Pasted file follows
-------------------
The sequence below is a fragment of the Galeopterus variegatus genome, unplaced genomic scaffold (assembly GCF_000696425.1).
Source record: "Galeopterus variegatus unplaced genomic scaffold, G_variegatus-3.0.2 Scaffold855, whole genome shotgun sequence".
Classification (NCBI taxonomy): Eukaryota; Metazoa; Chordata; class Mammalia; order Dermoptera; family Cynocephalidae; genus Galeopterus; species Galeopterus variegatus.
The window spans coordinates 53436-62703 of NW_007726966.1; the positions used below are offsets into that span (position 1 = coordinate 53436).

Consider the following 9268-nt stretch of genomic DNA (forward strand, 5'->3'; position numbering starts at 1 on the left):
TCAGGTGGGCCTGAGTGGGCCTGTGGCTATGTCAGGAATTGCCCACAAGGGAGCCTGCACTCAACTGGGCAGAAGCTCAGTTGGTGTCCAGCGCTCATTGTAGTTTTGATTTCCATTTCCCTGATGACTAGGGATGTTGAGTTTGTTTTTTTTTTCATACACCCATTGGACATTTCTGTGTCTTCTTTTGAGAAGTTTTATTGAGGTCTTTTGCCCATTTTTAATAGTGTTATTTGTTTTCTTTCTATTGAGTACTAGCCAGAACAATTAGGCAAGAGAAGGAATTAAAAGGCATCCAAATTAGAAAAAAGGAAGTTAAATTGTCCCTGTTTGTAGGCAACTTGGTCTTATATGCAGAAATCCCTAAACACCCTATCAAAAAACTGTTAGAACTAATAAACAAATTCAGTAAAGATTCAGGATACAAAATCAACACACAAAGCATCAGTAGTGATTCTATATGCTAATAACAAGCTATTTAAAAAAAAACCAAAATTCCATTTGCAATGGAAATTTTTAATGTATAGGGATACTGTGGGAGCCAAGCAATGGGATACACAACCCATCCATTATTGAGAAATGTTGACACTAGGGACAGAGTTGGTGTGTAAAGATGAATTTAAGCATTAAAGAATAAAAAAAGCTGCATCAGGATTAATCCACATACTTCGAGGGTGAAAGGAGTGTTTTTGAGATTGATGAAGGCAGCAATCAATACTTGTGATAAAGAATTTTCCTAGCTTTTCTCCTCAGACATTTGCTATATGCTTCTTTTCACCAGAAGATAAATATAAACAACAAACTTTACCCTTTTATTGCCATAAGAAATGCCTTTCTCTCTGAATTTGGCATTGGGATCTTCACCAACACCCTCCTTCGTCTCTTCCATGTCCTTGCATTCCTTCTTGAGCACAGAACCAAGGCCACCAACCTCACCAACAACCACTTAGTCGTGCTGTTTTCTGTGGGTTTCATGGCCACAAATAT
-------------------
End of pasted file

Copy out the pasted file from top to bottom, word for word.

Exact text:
The sequence below is a fragment of the Galeopterus variegatus genome, unplaced genomic scaffold (assembly GCF_000696425.1).
Source record: "Galeopterus variegatus unplaced genomic scaffold, G_variegatus-3.0.2 Scaffold855, whole genome shotgun sequence".
Classification (NCBI taxonomy): Eukaryota; Metazoa; Chordata; class Mammalia; order Dermoptera; family Cynocephalidae; genus Galeopterus; species Galeopterus variegatus.
The window spans coordinates 53436-62703 of NW_007726966.1; the positions used below are offsets into that span (position 1 = coordinate 53436).

Consider the following 9268-nt stretch of genomic DNA (forward strand, 5'->3'; position numbering starts at 1 on the left):
TCAGGTGGGCCTGAGTGGGCCTGTGGCTATGTCAGGAATTGCCCACAAGGGAGCCTGCACTCAACTGGGCAGAAGCTCAGTTGGTGTCCAGCGCTCATTGTAGTTTTGATTTCCATTTCCCTGATGACTAGGGATGTTGAGTTTGTTTTTTTTTTCATACACCCATTGGACATTTCTGTGTCTTCTTTTGAGAAGTTTTATTGAGGTCTTTTGCCCATTTTTAATAGTGTTATTTGTTTTCTTTCTATTGAGTACTAGCCAGAACAATTAGGCAAGAGAAGGAATTAAAAGGCATCCAAATTAGAAAAAAGGAAGTTAAATTGTCCCTGTTTGTAGGCAACTTGGTCTTATATGCAGAAATCCCTAAACACCCTATCAAAAAACTGTTAGAACTAATAAACAAATTCAGTAAAGATTCAGGATACAAAATCAACACACAAAGCATCAGTAGTGATTCTATATGCTAATAACAAGCTATTTAAAAAAAAACCAAAATTCCATTTGCAATGGAAATTTTTAATGTATAGGGATACTGTGGGAGCCAAGCAATGGGATACACAACCCATCCATTATTGAGAAATGTTGACACTAGGGACAGAGTTGGTGTGTAAAGATGAATTTAAGCATTAAAGAATAAAAAAAGCTGCATCAGGATTAATCCACATACTTCGAGGGTGAAAGGAGTGTTTTTGAGATTGATGAAGGCAGCAATCAATACTTGTGATAAAGAATTTTCCTAGCTTTTCTCCTCAGACATTTGCTATATGCTTCTTTTCACCAGAAGATAAATATAAACAACAAACTTTACCCTTTTATTGCCATAAGAAATGCCTTTCTCTCTGAATTTGGCATTGGGATCTTCACCAACACCCTCCTTCGTCTCTTCCATGTCCTTGCATTCCTTCTTGAGCACAGAACCAAGGCCACCAACCTCACCAACAACCACTTAGTCGTGCTGTTTTCTGTGGGTTTCATGGCCACAAATAT